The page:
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Tips & Tricks: Fun With Scales, Part I

April 15th, 2014 by Katherine Moller

Fun with scales? Did I say fun? Ok, so, perhaps my idea of fun is a little twisted, but I do actually enjoy playing scales, and have several different ways that I practice them to keep the exercise new and exciting. Today we are starting with my current favourite method of practicing scales.

I see practicing scales as serving 4 different purposes:

1. You can work on your tuning
2. You can work on your tone
3. You can work on your bow technique
4. You can work on your vibrato

Today’s exercise is mostly focusing on the first three, however, you could incorporate vibrato into the exercise as well. Unless I am specifically working on vibrato, I generally like to practice scales with a pure tone so I can hear my tuning clearly.

Step 1: I start by playing my scale slowly, playing each note like a whole note:

Whole Notes


This exercise allows me to listen closely to both my tuning and my tone. I allows me assess to how well my bow arm is working and what inconsistencies may exist in the motion of my arm.

Step 2: I play my scale in dotted half notes:

Dotted Half Notes


Step 3: I play my scale in half notes:

Half Notes


Step 4: I play my scale in quarter notes:

Quarter Notes


During all of these steps I continue using my whole bow.

Step 5: I play my scale in eighth notes, slurring two notes together:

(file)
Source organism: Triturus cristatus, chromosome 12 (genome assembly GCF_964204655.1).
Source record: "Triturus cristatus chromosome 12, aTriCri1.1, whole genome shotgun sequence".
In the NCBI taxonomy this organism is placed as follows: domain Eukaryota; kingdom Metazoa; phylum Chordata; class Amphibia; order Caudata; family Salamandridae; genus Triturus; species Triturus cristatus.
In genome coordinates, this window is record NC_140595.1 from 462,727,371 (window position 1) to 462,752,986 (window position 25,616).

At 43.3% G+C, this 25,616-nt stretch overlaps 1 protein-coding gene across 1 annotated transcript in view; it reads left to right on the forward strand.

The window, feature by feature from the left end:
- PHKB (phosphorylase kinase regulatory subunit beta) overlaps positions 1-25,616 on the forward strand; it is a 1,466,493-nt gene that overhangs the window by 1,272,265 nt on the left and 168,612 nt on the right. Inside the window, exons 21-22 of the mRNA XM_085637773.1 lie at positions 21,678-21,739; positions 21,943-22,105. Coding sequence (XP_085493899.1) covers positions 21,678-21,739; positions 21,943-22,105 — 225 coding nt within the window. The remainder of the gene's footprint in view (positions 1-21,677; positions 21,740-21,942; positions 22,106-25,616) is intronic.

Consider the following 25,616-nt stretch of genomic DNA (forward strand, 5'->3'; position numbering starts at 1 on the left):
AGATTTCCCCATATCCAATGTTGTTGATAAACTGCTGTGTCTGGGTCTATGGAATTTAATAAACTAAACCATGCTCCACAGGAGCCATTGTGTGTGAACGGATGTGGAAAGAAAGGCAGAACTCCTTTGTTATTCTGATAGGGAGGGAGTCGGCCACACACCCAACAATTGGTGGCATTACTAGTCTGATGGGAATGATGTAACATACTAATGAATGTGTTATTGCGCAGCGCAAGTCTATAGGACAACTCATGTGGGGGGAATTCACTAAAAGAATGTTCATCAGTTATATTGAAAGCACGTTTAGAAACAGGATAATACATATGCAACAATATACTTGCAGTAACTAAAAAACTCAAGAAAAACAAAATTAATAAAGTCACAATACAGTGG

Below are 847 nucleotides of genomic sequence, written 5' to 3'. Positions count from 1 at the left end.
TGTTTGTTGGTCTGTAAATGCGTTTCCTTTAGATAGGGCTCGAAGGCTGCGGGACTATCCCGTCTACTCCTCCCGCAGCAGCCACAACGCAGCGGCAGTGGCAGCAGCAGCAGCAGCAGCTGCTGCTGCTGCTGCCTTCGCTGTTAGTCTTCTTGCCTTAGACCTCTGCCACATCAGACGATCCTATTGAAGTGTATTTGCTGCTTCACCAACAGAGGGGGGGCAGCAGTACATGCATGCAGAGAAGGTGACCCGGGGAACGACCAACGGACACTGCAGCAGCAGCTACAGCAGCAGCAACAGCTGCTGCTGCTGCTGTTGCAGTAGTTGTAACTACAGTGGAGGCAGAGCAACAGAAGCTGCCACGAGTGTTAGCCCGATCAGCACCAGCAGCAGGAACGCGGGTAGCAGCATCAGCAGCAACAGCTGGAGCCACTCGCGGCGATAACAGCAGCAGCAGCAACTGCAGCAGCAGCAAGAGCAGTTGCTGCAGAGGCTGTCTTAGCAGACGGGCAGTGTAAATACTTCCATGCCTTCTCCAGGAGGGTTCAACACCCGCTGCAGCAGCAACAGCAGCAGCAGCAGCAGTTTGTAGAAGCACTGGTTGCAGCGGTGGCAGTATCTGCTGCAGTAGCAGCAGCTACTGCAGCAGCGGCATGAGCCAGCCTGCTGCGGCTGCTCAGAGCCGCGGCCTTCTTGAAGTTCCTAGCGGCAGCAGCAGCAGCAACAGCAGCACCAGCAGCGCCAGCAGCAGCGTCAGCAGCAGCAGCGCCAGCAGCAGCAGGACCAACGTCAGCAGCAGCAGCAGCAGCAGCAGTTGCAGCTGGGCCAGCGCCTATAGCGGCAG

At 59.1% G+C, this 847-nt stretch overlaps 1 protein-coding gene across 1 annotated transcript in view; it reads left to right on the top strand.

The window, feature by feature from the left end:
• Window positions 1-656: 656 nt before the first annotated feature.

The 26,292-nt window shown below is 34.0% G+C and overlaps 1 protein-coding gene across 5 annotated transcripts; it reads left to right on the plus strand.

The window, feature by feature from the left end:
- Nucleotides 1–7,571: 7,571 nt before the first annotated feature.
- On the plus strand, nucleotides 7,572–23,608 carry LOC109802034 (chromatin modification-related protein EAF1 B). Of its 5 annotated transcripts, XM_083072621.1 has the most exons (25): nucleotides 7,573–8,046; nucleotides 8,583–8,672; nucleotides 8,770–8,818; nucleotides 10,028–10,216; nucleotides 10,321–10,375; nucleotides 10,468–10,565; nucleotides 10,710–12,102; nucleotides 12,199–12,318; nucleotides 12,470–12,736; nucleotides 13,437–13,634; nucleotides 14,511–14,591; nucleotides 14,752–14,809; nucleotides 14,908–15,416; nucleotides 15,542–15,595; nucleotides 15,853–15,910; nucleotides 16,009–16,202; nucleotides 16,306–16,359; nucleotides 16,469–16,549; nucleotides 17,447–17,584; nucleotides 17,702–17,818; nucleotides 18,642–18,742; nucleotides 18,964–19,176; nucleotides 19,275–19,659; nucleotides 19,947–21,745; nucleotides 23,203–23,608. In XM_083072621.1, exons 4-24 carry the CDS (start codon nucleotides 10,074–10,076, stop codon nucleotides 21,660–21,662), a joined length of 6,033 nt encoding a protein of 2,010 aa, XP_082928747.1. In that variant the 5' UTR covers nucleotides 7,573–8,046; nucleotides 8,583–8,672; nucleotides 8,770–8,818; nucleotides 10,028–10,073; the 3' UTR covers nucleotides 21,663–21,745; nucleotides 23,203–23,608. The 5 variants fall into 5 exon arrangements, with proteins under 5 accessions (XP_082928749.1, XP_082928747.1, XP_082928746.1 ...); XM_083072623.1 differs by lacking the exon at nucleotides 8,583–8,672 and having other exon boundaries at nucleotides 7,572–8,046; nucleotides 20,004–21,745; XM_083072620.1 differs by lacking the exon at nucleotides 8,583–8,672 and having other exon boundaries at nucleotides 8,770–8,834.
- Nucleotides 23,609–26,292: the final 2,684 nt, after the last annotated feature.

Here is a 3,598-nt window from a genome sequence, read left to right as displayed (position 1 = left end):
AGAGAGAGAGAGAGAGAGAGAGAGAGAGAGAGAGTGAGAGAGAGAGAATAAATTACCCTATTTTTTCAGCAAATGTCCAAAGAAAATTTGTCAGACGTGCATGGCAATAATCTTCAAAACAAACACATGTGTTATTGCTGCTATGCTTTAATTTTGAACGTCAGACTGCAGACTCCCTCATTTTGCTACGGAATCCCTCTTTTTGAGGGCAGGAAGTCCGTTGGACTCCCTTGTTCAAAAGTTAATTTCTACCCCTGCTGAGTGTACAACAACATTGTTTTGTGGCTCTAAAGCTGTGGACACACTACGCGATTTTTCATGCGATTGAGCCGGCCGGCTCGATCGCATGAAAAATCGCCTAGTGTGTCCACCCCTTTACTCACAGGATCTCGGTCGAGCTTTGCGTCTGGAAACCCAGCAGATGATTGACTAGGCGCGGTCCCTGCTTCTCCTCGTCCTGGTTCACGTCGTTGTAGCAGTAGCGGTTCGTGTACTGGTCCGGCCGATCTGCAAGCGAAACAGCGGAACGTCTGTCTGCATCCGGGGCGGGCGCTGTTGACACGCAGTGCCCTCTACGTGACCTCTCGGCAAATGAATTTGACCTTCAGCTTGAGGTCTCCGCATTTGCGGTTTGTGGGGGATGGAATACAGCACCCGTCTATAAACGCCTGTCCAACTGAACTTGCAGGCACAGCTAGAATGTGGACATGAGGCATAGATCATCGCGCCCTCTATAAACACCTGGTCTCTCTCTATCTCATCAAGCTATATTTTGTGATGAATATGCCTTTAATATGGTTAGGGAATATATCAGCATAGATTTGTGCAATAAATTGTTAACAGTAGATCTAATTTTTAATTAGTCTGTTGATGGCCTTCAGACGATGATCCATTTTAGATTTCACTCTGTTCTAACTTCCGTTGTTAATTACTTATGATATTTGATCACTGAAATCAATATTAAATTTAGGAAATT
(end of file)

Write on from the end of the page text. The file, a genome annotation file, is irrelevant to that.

Eighth Notes


Step 6: I play my scale in triplets, slurring three notes together:



Step 7: I play my scale in sixteenth notes, slurring four notes together.

Sixteenth Notes


At this point, I will not continue with the examples, but I continue in the same method, slurring 6 notes, 8 notes, 12 notes, 16 notes, the whole scale going up, and the whole scale going down. I have not shown examples for this as I usually practice scales through four octaves, which allows me to continue with the extrapolation further than can be done with a scale through two octaves.

Practicing scales in this manner is a nice way to start my practice session. I begin practicing with calm, slow playing, listening to my tone and tuning. As the scale goes faster, it forces my left hand fingers to work faster as I strive to maintain my accuracy and clarity. This is a challenge that I enjoy!

Have fun practicing your scales!

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''Celtic fiddle with a classical twist:
the heart and soul of a fiddler, the artistry and finesse of a classical violinist.''